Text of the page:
Apart from the debilitation of illiteracy, such children face other hurdles: infections and festering sores; diarrhea and dehydration; diseases such as tuberculosis and leprosy; broken bones from beatings; malnutrition; and as they grow older, drug addiction and the lure of prostitution. " We must reach boys by the age of twelve to fourteen, and girls by the age of ten," says Inderjit. "Otherwise it's too late. We've lost them."

While the children respond positively to Inderjit's educational centers, education is still perhaps the most difficult tool to give them. As they struggle to survive, their attention spans are short, and they must often choose the short-term fix making money, acquiring food, relying on drugs and dubious adults over a long-term program of self-help.


Inderjit's strategy works because it is extremely adaptive. She follows a plan that caters entirely to the children's needs - going to them, integrating entertainment into the curriculum to attract their attention, leading field trips, using simple flashcards to teach reading, and allowing the children to come and go when they need to.

"We have a touch system," she says. "They can touch us anytime for anything they want: bathing, sleeping, eating, whatever. If we can't educate then, we can at least provide a message of cleanliness, so at least their teeth are clean, their faces washed, their hair combed. And every Saturday we bathe them ourselves."

Over the last several years her original platform in the main railway station has spawned volunteers and an increasingly comprehensive set of backup services. She now provides training courses for new workers; a drop-in shelter for abandoned, orphaned, and runaway boys eight to fourteen years old; a medical center (closed for lack of funds) three to six years old; and day care, counseling, and vocational centers- all located in the slums where they are most accessible to the children who need them.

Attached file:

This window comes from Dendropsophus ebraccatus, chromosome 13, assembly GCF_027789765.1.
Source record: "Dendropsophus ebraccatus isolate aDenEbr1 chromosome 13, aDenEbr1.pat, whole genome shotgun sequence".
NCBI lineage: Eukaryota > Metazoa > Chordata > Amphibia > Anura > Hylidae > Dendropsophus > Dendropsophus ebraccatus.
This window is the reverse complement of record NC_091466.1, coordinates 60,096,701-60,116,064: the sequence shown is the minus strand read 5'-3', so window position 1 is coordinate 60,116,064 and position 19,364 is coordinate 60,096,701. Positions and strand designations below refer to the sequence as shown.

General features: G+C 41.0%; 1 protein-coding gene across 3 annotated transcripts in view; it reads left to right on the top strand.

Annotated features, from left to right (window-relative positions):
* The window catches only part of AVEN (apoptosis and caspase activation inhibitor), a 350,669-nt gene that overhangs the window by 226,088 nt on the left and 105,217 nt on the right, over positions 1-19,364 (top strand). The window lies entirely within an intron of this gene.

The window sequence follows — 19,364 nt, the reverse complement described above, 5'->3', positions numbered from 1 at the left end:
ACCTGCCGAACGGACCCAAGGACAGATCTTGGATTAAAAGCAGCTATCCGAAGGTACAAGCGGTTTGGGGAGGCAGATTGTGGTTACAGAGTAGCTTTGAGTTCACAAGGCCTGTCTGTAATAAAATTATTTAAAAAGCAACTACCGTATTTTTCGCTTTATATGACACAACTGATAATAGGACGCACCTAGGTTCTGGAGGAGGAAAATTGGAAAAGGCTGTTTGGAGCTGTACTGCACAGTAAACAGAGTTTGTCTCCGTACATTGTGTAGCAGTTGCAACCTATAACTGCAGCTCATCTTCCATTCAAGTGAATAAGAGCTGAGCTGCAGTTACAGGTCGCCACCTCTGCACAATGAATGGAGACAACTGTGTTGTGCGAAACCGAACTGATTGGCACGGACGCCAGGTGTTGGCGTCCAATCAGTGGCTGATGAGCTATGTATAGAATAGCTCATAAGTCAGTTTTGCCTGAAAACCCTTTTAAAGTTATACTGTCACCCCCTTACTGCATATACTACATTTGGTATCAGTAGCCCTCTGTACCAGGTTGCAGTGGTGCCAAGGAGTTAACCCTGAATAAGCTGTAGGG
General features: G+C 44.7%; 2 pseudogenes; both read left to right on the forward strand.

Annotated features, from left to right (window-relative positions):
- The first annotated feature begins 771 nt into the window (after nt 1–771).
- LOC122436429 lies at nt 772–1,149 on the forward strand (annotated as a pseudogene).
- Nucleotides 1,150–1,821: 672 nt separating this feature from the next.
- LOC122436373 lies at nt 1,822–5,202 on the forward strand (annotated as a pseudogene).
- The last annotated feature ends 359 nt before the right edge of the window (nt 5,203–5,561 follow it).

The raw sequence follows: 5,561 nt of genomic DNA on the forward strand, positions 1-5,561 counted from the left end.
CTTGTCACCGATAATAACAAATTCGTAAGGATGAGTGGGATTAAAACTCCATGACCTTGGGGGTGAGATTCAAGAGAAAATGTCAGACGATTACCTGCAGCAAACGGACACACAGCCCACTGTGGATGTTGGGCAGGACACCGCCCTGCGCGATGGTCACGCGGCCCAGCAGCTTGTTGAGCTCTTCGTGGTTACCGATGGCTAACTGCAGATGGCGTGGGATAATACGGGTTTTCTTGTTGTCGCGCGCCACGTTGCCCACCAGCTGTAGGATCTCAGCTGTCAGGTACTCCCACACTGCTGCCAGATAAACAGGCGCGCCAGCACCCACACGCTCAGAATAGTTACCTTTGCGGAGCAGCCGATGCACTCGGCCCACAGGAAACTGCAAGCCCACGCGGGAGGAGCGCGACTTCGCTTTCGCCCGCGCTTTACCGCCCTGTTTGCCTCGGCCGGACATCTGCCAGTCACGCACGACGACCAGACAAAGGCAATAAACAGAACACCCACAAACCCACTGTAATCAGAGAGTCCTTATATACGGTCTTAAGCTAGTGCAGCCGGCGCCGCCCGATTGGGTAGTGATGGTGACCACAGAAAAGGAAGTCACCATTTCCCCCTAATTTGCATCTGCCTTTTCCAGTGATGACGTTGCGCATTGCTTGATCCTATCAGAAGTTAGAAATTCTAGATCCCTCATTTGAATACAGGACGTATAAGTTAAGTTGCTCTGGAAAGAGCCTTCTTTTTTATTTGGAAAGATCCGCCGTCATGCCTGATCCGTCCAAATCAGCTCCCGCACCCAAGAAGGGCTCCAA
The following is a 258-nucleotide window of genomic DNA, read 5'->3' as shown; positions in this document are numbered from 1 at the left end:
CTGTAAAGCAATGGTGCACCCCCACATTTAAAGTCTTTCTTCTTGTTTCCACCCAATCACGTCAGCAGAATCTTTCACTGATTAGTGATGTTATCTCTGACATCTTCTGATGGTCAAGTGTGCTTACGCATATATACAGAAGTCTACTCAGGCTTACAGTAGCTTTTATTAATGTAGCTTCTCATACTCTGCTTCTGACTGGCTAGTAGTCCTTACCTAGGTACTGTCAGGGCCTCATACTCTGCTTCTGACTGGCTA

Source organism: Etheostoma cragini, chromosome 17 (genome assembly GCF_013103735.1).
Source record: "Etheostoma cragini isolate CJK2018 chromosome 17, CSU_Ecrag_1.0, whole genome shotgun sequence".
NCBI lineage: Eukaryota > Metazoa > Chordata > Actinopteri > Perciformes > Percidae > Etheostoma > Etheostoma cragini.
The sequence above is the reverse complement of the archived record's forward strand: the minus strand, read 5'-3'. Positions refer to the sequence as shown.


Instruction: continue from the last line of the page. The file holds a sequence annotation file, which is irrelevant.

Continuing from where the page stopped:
Some of the future jobs Inderjit is targeting for the children who do not continue into formal schooling include home office lunch serving positions (as cooks and delivery boys), hotel work (as laundry men, porters, bellboys, waiters) tailoring, cooking and jobs and other income-generating schemes for slum children. Additional vocational training programs are refrigeration, plumbing, printing press operators and car repair training.


Indrjit began working with children over twenty-five years ago, after she earned a diploma in early childhood and primary education. Previously she had earned a BA from Isabella Thobure College, in Lucknow. She later assisted Mother Teresa for a year in her work with destitute children.

In 1977-78, after her husband retired from the army, Inderjit began her own school, Ruchika, in Bhubaneswar, with a single student (one of her nieces). The need for primary schools was so great that her school grew rapidly to its present size of 620 students (aged three to twelve), thirty teachers and a support staff of thirty-five. She started with one platform school, but she has since added some thirty-five non-formal education centers in the slums and working areas serving children aged six to fourteen.

Inderjit is a woman who places her own achievements behind those of the children she works for. She measures success not in terms of awards and publications, but in a child pulling on her sleeve and asking, "Didi , when will I see you again?"